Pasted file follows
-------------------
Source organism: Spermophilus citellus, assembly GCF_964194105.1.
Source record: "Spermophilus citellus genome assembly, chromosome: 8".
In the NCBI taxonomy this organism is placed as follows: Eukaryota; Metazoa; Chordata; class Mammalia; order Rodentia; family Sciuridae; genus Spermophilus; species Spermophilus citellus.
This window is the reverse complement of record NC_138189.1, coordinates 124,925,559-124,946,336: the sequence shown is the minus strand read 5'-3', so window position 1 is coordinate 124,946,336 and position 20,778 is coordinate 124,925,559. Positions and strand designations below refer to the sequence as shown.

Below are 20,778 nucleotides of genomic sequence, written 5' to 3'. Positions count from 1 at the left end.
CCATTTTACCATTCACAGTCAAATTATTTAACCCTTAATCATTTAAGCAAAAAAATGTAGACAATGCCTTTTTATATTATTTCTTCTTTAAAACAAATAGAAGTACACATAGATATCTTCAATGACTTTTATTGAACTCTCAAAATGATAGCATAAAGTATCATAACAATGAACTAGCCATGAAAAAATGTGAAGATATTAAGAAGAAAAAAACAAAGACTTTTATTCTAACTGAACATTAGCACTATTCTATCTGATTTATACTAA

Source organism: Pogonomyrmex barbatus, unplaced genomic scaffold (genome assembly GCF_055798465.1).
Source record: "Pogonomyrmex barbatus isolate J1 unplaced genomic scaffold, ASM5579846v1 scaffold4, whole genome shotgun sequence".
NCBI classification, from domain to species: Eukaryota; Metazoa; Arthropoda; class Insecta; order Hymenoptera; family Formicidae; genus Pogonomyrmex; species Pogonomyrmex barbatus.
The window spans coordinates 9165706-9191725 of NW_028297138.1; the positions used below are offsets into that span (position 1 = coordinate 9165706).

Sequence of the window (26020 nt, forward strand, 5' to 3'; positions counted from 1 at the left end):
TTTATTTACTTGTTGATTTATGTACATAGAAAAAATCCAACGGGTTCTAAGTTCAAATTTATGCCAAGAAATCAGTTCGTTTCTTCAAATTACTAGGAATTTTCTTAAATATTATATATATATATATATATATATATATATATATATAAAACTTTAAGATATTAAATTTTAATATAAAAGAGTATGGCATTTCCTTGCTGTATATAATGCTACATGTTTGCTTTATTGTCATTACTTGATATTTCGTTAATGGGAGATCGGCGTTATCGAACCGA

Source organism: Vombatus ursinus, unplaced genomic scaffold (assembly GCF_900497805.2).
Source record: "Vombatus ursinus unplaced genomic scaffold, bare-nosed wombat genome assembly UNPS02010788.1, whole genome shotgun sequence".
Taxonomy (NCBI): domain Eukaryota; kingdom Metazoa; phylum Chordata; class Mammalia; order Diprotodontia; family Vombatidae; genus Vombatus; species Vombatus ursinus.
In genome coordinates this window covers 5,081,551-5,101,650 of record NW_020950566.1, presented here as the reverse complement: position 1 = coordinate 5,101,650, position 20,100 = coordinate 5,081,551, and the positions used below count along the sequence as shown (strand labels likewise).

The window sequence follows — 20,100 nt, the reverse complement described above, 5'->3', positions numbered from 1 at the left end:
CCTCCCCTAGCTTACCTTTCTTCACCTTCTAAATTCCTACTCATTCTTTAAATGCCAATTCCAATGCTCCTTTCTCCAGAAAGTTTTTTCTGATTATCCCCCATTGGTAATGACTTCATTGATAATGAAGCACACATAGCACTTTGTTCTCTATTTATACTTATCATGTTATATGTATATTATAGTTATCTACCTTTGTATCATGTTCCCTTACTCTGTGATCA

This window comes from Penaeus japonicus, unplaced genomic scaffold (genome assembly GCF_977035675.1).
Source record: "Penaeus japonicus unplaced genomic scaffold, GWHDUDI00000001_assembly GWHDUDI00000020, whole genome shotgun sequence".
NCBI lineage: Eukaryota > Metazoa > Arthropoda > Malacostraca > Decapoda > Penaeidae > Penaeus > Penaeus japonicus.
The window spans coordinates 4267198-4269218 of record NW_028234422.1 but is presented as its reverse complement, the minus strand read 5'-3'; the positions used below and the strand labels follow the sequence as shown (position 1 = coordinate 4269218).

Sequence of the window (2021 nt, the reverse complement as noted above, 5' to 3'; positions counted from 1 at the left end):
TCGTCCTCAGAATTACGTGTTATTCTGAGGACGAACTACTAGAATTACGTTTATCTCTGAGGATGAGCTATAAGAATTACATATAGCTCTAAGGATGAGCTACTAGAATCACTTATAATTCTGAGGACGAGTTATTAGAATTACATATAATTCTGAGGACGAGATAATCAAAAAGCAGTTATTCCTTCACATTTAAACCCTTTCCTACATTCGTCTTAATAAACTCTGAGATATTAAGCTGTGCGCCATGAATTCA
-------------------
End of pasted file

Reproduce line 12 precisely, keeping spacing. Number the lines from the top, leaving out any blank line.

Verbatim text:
TTTATTTACTTGTTGATTTATGTACATAGAAAAAATCCAACGGGTTCTAAGTTCAAATTTATGCCAAGAAATCAGTTCGTTTCTTCAAATTACTAGGAATTTTCTTAAATATTATATATATATATATATATATATATATATATATATAAAACTTTAAGATATTAAATTTTAATATAAAAGAGTATGGCATTTCCTTGCTGTATATAATGCTACATGTTTGCTTTATTGTCATTACTTGATATTTCGTTAATGGGAGATCGGCGTTATCGAACCGA